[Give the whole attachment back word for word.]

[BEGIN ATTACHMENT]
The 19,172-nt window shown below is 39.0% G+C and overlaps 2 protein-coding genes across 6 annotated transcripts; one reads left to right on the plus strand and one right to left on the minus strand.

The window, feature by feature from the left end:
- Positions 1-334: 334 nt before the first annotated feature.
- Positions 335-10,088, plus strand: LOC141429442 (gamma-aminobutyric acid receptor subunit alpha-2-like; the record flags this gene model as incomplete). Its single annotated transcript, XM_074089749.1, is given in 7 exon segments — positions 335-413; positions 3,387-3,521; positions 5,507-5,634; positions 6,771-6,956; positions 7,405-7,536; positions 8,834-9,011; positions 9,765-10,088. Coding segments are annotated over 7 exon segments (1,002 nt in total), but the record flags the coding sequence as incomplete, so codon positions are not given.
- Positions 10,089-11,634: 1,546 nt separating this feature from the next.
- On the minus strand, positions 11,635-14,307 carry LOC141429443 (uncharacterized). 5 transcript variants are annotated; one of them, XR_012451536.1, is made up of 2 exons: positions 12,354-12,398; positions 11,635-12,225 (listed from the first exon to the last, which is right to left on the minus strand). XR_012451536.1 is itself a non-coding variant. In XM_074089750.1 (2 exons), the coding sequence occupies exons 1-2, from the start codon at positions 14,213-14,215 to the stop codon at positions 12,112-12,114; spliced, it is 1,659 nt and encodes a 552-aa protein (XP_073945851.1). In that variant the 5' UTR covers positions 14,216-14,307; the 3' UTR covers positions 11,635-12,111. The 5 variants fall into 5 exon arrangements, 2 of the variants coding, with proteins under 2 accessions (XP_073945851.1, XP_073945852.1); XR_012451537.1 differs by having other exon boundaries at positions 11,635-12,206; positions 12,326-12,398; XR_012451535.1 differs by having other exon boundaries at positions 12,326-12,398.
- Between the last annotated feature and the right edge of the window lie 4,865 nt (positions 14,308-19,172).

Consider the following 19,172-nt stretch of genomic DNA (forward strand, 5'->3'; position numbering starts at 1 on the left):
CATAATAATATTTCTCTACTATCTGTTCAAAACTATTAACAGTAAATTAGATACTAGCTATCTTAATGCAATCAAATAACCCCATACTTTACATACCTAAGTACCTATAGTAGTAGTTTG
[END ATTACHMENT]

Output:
The 19,172-nt window shown below is 39.0% G+C and overlaps 2 protein-coding genes across 6 annotated transcripts; one reads left to right on the plus strand and one right to left on the minus strand.

The window, feature by feature from the left end:
- Positions 1-334: 334 nt before the first annotated feature.
- Positions 335-10,088, plus strand: LOC141429442 (gamma-aminobutyric acid receptor subunit alpha-2-like; the record flags this gene model as incomplete). Its single annotated transcript, XM_074089749.1, is given in 7 exon segments — positions 335-413; positions 3,387-3,521; positions 5,507-5,634; positions 6,771-6,956; positions 7,405-7,536; positions 8,834-9,011; positions 9,765-10,088. Coding segments are annotated over 7 exon segments (1,002 nt in total), but the record flags the coding sequence as incomplete, so codon positions are not given.
- Positions 10,089-11,634: 1,546 nt separating this feature from the next.
- On the minus strand, positions 11,635-14,307 carry LOC141429443 (uncharacterized). 5 transcript variants are annotated; one of them, XR_012451536.1, is made up of 2 exons: positions 12,354-12,398; positions 11,635-12,225 (listed from the first exon to the last, which is right to left on the minus strand). XR_012451536.1 is itself a non-coding variant. In XM_074089750.1 (2 exons), the coding sequence occupies exons 1-2, from the start codon at positions 14,213-14,215 to the stop codon at positions 12,112-12,114; spliced, it is 1,659 nt and encodes a 552-aa protein (XP_073945851.1). In that variant the 5' UTR covers positions 14,216-14,307; the 3' UTR covers positions 11,635-12,111. The 5 variants fall into 5 exon arrangements, 2 of the variants coding, with proteins under 2 accessions (XP_073945851.1, XP_073945852.1); XR_012451537.1 differs by having other exon boundaries at positions 11,635-12,206; positions 12,326-12,398; XR_012451535.1 differs by having other exon boundaries at positions 12,326-12,398.
- Between the last annotated feature and the right edge of the window lie 4,865 nt (positions 14,308-19,172).

Consider the following 19,172-nt stretch of genomic DNA (forward strand, 5'->3'; position numbering starts at 1 on the left):
CATAATAATATTTCTCTACTATCTGTTCAAAACTATTAACAGTAAATTAGATACTAGCTATCTTAATGCAATCAAATAACCCCATACTTTACATACCTAAGTACCTATAGTAGTAGTTTG